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haggling for silk pillows in the Grand Bazaar

Day 23 - Sultanahmet, the Spice Bazaar and the Grand Bazaar

Istanbul is too tempting. We pike out on our planned trip to Ephesus and Pamukkale. My brunch is brilliant. It's at the stylish House Cafe. I am basically eating a slab of cheese swimming in olive oil, topped with a poached egg, micro greens, and a juicy tomato. Holy cheeses! Rob orders a double espresso and it comes with a meticulously sliced and arranged green apple fruit salad and a teeny tiny cookie.

Rob disappears into the barber shop across the road from our hotel to get a hair cut. I come back to see him drinking Turkish coffee and waving to his barber, Machmoud from Syria, like old friends. The hair cut is good; sharp, trendy, distinctly Turkish man-styles. Rob reports that Machmoud used a round brush and a blowdryer to curl the front of his hair up and out a la Tintin. Sadly, Rob destroyed this aspect of the haircut as soon as he got out of the barbershop. The haircut cost only 30 lira. Machmoud tries to get me in for a blow dry. I gracefully decline.

Our reservation for Letter Hotel on the Beyoglu/Taksim area of Istanbul runs out today and it's fully booked. So, we mission it out across the Galata Bridge in a taxi to our next hotel in Sultanahmet. We ask the taxi driver how much the ride will cost. He says, "70". We both say, "Noooooo!" He shrugs and flicks the meter on. As we near our hotel, the meter clicks onto 18 lira. "I think he meant 17," Rob says. That makes more sense. Jordan-mode is still with us. It comes with a hard-to-shake and deep mistrust of all taxi drivers.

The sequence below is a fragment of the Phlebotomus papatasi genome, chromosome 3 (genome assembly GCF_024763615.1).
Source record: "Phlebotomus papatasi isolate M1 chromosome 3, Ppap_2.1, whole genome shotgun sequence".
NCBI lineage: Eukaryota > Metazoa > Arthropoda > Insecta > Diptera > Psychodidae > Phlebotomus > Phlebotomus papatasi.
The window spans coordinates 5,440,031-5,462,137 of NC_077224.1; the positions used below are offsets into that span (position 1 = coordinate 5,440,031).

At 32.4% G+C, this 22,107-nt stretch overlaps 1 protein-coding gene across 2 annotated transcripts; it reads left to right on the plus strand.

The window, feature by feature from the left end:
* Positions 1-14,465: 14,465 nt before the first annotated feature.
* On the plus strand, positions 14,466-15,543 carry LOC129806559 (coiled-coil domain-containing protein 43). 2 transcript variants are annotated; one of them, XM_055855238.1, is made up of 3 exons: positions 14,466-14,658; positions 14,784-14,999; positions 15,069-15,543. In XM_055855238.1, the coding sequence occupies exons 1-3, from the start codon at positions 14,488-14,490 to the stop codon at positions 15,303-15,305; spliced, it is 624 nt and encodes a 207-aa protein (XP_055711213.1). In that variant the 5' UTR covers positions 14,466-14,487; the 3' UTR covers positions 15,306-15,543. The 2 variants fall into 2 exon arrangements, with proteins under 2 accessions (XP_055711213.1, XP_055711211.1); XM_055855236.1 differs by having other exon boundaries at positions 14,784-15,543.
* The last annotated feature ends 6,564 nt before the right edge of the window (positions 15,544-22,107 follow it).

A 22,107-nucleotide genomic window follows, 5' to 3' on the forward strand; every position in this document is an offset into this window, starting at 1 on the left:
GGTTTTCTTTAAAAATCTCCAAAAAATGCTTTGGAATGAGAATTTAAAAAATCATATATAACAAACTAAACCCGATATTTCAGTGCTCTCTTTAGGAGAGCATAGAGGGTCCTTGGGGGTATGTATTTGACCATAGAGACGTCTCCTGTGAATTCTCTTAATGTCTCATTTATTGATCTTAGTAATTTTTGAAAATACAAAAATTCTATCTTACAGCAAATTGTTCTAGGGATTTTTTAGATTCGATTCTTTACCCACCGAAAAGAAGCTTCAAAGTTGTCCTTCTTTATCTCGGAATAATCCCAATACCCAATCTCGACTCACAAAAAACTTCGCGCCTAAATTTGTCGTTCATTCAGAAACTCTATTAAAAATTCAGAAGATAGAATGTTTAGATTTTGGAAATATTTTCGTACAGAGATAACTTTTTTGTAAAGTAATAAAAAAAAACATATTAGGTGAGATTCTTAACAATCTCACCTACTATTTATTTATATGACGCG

Hotel Ilkay is amazingly situated for all the classic Old Istanbul sites - Aya Sofya, the Sultanahmet Mosque (also know as the Blue Mosque), Basilica Cistern, the Grand Bazaar, the Spice Bazaar, the ferries and the T1 tram. Becaue of this, it is lot more touristy. The shopping, apart from the Grand Bazaar, leans towards tourist knick knacks. The eating places are mostly kitted out in Ottoman/Turkish schtick. I mourn the loss of modern Istaklal Caddesi but my wallet breathes a sigh of relief. We luck out at the hotel though and get an enormous corner suite with a living room, a huge bathroom, and a separate bedroom.

We have plans to hit up the Spice Bazaar and the Grand Bazaar but before we do, there are two things to accomplish. One, we have to buy a new camera lens. Our 35mm Nikon lens has been so well-used, loved, and carelessly knocked about in a variety of bags that the focus ring is coming loose. Also, we've been on manual focus the entire time during the trip. AF would be nice. Rob does some internet research and the Hayyam Pasaji is, luckily, only five minutes down the road. The internet forums promise us four floors of serious camera stuff and it delivers. We end up buying a new 28mm f1.8 Canon lens, but only after seriously uhmming and ahmming at a Sigma 25mm f1.4. It's so much more expensive, bigger and heavier. We buy the Canon lens, get out invoice for the tax refund, drink celebratory Turkish tea in the shop and leave.